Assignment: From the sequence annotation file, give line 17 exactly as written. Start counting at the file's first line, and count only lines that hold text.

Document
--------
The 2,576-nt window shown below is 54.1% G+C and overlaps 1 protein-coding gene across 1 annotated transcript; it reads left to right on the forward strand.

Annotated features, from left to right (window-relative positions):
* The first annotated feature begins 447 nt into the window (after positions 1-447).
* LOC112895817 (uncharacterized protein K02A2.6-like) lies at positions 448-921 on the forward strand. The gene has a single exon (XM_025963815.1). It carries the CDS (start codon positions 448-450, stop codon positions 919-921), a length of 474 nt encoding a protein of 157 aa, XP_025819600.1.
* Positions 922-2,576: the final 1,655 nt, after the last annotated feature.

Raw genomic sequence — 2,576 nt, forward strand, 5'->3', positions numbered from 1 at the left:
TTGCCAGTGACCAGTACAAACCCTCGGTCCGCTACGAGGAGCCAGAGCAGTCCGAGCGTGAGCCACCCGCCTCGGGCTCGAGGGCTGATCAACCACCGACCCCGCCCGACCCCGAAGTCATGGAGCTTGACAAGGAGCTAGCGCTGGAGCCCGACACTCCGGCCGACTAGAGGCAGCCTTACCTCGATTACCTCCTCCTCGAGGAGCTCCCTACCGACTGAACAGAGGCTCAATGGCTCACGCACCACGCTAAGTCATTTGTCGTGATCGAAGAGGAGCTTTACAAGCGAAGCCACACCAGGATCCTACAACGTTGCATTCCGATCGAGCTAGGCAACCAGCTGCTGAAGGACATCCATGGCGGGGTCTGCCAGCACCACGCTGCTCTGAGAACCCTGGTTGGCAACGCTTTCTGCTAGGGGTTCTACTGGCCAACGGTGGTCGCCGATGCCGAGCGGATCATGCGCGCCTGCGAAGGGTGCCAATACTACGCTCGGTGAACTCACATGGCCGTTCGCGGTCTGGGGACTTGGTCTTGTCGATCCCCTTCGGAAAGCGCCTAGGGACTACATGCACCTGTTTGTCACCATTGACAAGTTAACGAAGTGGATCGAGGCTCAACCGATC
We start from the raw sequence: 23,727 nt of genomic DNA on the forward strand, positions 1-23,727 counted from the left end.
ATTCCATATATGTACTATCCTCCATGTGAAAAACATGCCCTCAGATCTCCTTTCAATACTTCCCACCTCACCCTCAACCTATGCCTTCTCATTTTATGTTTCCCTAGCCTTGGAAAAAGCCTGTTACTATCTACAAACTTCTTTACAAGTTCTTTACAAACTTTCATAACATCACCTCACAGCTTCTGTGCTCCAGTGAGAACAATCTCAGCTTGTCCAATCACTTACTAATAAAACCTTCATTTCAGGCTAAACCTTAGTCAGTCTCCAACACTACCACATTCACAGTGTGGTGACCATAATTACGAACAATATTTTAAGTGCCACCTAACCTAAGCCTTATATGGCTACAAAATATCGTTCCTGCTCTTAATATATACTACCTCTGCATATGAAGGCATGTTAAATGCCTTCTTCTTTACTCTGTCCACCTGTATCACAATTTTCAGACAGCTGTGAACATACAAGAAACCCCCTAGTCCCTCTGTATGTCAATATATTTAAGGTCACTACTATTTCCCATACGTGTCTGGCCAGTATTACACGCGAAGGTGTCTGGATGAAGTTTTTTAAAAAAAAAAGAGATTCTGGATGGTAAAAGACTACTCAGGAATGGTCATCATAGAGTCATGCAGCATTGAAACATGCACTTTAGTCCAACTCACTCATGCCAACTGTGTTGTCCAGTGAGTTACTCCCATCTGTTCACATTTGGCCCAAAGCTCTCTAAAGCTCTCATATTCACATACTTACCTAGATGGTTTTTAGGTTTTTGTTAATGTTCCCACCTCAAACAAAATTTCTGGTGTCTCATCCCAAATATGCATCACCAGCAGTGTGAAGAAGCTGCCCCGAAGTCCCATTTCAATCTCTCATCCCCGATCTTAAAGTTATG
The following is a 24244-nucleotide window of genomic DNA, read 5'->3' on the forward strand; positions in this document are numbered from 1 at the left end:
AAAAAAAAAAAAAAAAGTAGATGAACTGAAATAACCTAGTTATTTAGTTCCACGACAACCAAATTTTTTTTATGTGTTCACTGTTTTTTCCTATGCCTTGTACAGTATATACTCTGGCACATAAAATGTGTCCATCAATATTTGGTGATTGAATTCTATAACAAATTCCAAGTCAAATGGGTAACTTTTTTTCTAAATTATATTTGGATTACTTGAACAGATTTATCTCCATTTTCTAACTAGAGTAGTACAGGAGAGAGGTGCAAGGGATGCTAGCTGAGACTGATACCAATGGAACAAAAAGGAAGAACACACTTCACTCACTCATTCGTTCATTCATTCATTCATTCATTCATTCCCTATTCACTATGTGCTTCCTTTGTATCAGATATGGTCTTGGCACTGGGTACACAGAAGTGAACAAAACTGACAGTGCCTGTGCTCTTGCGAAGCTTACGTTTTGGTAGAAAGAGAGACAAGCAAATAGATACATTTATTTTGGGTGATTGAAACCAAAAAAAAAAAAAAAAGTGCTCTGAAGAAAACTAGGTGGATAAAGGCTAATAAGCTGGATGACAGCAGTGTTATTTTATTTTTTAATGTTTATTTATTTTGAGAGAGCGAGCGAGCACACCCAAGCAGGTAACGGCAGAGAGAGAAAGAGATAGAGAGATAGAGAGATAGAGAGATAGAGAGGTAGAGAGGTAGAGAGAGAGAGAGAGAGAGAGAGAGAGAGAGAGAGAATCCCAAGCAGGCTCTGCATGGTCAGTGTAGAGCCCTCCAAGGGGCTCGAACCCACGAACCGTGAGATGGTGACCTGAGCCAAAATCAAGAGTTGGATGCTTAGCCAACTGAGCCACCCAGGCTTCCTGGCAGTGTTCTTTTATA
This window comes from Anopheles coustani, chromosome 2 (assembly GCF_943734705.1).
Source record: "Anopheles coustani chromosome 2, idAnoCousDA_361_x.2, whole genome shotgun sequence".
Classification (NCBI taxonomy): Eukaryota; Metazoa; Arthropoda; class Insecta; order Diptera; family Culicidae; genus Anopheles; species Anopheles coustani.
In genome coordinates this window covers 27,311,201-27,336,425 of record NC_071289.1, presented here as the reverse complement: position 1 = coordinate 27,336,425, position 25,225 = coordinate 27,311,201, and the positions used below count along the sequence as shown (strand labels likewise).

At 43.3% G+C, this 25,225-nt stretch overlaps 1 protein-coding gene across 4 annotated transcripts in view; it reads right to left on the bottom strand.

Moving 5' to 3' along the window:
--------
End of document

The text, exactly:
Moving 5' to 3' along the window: